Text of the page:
Vikram Seth is a famous Indian poet, novelist, travel writer, librettist, children's writer, biographer and memoirist.
Vikram Seth was born on June 20, 1952 at Kolkata. His father, Prem, was an employee of the Bata India Limited shoe company who migrated to post-Partition India from West Punjab in Pakistan. Vikram Seth's childhood was spent in the town of Batanagar near Calcutta, Patna, and London. His mother Leila Seth was the first woman judge of the Delhi High Court as well as the first woman to become Chief Justice of a state High Court. She was the Chief Justice of Shimla High Court.
Vikram Seth did his schooling from The Doon School in Dehradun. He took his undergraduate degree in philosophy, politics and economics from Oxford University. He was enrolled in postgraduate economics courses at Stanford University and was also attached to Nanjing University for his intended doctoral dissertation on Chinese population planning.
His first novel, The Golden Gate: A Novel in Verse (1986), describes the experiences of a group of friends living in California. His acclaimed epic of Indian life, A Suitable Boy (1993), won the WH Smith Literary Award and the Commonwealth Writers Prize (Overall Winner, Best Book). Set in India in the early 1950s, it is the story of a young girl, Lata, and her search for a husband. An Equal Music (1999), is the story of a violinist haunted by the memory of a former lover.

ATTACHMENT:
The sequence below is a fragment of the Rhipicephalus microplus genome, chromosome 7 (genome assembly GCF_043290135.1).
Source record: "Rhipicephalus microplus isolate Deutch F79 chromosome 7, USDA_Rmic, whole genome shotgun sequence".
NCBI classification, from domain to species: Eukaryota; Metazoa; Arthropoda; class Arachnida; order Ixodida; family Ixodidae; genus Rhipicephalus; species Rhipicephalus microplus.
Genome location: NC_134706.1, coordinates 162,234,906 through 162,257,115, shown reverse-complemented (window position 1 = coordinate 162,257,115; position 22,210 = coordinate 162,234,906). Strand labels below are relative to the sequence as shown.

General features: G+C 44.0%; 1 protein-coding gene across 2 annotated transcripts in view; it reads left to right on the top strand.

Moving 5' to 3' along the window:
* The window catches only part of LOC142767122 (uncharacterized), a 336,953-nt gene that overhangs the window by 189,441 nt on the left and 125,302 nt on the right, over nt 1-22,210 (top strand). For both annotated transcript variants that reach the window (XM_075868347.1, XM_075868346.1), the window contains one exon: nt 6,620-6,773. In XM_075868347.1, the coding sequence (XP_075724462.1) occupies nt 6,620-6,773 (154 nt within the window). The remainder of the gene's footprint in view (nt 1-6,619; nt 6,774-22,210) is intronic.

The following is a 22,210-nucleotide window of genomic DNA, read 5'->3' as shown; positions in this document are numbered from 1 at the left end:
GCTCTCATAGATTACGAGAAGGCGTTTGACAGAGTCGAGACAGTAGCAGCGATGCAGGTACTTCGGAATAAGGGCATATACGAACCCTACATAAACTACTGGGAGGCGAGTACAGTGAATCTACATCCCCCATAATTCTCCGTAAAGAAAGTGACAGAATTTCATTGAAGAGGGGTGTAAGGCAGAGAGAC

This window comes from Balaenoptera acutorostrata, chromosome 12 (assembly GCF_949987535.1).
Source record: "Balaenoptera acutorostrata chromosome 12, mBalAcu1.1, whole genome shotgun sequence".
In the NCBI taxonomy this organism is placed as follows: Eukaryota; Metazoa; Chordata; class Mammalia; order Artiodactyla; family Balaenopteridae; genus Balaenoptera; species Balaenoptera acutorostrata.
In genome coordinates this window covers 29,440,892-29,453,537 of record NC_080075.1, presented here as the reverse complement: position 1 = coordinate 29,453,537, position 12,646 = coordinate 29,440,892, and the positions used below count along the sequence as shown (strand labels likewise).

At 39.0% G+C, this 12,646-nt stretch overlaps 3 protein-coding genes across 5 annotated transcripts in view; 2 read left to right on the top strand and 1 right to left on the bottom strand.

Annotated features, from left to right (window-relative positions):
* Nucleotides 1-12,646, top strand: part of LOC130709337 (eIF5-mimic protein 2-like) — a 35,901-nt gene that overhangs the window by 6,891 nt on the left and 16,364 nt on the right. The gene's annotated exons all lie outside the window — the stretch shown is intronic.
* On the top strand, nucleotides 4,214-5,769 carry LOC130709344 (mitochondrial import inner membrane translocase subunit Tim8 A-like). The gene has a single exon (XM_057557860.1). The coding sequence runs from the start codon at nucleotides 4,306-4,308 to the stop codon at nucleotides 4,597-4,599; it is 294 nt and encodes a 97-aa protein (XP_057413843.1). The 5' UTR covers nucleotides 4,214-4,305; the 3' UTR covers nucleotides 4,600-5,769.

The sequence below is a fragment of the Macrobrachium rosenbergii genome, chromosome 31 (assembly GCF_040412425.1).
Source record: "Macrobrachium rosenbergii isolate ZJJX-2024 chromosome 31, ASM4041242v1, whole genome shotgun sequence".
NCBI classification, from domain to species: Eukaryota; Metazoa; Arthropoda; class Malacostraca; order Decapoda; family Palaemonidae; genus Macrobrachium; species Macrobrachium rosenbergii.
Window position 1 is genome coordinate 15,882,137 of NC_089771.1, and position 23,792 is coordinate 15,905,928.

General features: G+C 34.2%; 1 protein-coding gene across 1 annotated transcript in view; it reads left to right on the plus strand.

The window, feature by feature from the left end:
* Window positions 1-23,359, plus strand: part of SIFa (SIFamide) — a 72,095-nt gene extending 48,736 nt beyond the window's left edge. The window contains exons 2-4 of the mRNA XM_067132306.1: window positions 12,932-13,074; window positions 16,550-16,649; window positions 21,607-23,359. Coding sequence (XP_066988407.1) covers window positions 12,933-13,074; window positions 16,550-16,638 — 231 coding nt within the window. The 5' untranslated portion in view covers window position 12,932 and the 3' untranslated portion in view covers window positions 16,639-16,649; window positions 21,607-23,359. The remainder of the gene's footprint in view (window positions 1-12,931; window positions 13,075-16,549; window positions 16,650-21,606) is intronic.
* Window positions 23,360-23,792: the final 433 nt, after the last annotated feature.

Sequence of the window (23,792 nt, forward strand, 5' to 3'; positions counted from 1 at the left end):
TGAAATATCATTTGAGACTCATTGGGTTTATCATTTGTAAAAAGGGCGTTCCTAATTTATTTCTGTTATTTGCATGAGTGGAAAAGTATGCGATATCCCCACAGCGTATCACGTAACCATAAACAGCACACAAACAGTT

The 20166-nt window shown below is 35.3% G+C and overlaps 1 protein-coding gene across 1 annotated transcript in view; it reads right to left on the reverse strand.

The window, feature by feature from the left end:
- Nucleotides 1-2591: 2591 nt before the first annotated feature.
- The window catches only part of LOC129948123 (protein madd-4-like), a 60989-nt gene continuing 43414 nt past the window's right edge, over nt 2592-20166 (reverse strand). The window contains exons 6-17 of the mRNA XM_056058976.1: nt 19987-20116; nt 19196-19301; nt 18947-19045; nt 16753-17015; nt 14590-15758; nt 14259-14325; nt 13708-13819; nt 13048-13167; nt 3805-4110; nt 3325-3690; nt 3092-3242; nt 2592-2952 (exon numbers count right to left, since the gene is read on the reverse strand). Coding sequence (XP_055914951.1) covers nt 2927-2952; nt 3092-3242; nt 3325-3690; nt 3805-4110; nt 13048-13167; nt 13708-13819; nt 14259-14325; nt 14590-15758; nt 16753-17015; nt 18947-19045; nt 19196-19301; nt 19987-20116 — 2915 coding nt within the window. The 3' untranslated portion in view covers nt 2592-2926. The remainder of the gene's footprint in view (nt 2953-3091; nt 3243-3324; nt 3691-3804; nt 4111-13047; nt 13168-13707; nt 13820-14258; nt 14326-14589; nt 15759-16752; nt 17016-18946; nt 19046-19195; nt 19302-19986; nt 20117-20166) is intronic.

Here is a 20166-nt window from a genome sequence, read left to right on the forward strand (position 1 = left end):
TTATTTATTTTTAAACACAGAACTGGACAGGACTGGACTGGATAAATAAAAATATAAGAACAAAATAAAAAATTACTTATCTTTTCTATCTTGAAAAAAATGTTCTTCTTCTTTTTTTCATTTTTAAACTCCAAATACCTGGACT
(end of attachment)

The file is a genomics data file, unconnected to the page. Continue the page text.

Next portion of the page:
Vikram Seth is also the author of a travel book, From Heaven Lake: Travels Through Sinkiang and Tibet (1983), an account of a journey through Tibet, China and Nepal that won the Thomas Cook Travel Book Award, and a libretto, Arion and the Dolphin: A Libretto (1994), which was performed at the English National Opera in June 1994, with music by Alec Roth. His poetry includes Mappings (1980), The Humble Administrator's Garden (1985), winner of the Commonwealth Poetry Prize (Asia), and All You Who Sleep Tonight: Poems (1990). His children's book, Beastly Tales from Here and There (1992), consists of ten stories about animals told in verse.
Vikram Seth's latest work is Two Lives (2005), a memoir of the marriage of his great uncle and aunt.
Reading Seth, one experiences the sense of an old-fashioned conception of the relationship between reader and writer; engaging the attention and interest of the "common reader" (as he defines it) becomes a programmatic element of both his poetry and his prose, and his books reveal a sophisticated yet unselfconscious return to realist narrative and formal poetic structures.
Here is wishing the prolific author, a happy birthday and many more books!